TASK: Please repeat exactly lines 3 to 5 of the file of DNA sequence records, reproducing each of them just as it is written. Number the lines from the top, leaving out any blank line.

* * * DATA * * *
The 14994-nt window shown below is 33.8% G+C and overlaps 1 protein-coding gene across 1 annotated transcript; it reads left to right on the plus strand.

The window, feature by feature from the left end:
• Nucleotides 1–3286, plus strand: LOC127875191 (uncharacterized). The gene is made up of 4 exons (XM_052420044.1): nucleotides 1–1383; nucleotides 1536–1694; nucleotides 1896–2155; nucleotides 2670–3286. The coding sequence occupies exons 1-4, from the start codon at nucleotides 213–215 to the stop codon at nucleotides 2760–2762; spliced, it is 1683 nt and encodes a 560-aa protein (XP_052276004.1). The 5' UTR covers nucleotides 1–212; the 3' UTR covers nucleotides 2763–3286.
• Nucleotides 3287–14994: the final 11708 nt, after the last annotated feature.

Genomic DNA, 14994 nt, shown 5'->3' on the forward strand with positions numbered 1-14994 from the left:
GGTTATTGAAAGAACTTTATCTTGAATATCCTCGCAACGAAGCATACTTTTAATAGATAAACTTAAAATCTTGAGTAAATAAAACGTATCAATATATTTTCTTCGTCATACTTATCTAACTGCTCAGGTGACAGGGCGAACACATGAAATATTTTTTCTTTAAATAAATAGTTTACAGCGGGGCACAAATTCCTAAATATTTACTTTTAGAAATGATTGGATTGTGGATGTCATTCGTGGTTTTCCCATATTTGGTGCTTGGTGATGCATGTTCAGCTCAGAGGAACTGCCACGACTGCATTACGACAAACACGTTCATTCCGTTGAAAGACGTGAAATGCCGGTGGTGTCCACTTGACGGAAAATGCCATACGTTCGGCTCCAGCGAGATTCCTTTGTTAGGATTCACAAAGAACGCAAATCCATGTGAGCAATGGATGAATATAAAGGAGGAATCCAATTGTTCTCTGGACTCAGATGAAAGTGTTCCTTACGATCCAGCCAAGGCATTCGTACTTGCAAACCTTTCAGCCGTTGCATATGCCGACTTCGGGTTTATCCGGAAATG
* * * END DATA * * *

• Nucleotides 1–3286, plus strand: LOC127875191 (uncharacterized). The gene is made up of 4 exons (XM_052420044.1): nucleotides 1–1383; nucleotides 1536–1694; nucleotides 1896–2155; nucleotides 2670–3286. The coding sequence occupies exons 1-4, from the start codon at nucleotides 213–215 to the stop codon at nucleotides 2760–2762; spliced, it is 1683 nt and encodes a 560-aa protein (XP_052276004.1). The 5' UTR covers nucleotides 1–212; the 3' UTR covers nucleotides 2763–3286.
• Nucleotides 3287–14994: the final 11708 nt, after the last annotated feature.

Genomic DNA, 14994 nt, shown 5'->3' on the forward strand with positions numbered 1-14994 from the left: